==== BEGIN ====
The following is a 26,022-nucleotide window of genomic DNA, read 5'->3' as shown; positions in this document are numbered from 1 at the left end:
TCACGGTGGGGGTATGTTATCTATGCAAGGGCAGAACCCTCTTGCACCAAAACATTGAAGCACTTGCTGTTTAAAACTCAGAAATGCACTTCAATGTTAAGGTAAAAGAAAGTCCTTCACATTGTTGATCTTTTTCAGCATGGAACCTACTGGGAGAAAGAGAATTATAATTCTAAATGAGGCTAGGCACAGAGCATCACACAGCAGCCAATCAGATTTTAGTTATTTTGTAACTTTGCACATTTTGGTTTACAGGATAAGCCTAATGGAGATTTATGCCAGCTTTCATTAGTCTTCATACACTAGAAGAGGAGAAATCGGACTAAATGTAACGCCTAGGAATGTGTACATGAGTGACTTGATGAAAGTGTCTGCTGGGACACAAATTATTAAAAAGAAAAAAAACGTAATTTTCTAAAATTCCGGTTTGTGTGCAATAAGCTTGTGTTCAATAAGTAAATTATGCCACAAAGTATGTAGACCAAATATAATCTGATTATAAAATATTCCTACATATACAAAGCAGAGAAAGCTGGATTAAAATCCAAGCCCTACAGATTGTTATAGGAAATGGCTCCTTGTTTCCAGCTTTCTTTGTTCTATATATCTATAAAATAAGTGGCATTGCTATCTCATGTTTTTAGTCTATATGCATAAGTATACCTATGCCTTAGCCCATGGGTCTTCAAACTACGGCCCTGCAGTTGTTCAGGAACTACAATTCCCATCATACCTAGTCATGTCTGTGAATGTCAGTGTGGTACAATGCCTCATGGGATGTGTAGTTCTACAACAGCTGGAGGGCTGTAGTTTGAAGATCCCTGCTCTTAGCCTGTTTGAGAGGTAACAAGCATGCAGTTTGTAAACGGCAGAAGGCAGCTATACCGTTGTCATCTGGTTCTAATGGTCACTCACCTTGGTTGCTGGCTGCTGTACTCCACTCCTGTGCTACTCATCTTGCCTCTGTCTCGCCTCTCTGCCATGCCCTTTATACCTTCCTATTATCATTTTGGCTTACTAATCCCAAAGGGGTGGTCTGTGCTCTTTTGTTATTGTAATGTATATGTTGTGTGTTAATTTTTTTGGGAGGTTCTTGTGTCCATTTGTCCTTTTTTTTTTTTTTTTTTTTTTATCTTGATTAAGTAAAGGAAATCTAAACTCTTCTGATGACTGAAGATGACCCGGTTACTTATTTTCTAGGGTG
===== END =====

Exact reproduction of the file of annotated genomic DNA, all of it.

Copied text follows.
The following is a 26,022-nucleotide window of genomic DNA, read 5'->3' as shown; positions in this document are numbered from 1 at the left end:
TCACGGTGGGGGTATGTTATCTATGCAAGGGCAGAACCCTCTTGCACCAAAACATTGAAGCACTTGCTGTTTAAAACTCAGAAATGCACTTCAATGTTAAGGTAAAAGAAAGTCCTTCACATTGTTGATCTTTTTCAGCATGGAACCTACTGGGAGAAAGAGAATTATAATTCTAAATGAGGCTAGGCACAGAGCATCACACAGCAGCCAATCAGATTTTAGTTATTTTGTAACTTTGCACATTTTGGTTTACAGGATAAGCCTAATGGAGATTTATGCCAGCTTTCATTAGTCTTCATACACTAGAAGAGGAGAAATCGGACTAAATGTAACGCCTAGGAATGTGTACATGAGTGACTTGATGAAAGTGTCTGCTGGGACACAAATTATTAAAAAGAAAAAAAACGTAATTTTCTAAAATTCCGGTTTGTGTGCAATAAGCTTGTGTTCAATAAGTAAATTATGCCACAAAGTATGTAGACCAAATATAATCTGATTATAAAATATTCCTACATATACAAAGCAGAGAAAGCTGGATTAAAATCCAAGCCCTACAGATTGTTATAGGAAATGGCTCCTTGTTTCCAGCTTTCTTTGTTCTATATATCTATAAAATAAGTGGCATTGCTATCTCATGTTTTTAGTCTATATGCATAAGTATACCTATGCCTTAGCCCATGGGTCTTCAAACTACGGCCCTGCAGTTGTTCAGGAACTACAATTCCCATCATACCTAGTCATGTCTGTGAATGTCAGTGTGGTACAATGCCTCATGGGATGTGTAGTTCTACAACAGCTGGAGGGCTGTAGTTTGAAGATCCCTGCTCTTAGCCTGTTTGAGAGGTAACAAGCATGCAGTTTGTAAACGGCAGAAGGCAGCTATACCGTTGTCATCTGGTTCTAATGGTCACTCACCTTGGTTGCTGGCTGCTGTACTCCACTCCTGTGCTACTCATCTTGCCTCTGTCTCGCCTCTCTGCCATGCCCTTTATACCTTCCTATTATCATTTTGGCTTACTAATCCCAAAGGGGTGGTCTGTGCTCTTTTGTTATTGTAATGTATATGTTGTGTGTTAATTTTTTTGGGAGGTTCTTGTGTCCATTTGTCCTTTTTTTTTTTTTTTTTTTTTTATCTTGATTAAGTAAAGGAAATCTAAACTCTTCTGATGACTGAAGATGACCCGGTTACTTATTTTCTAGGGTG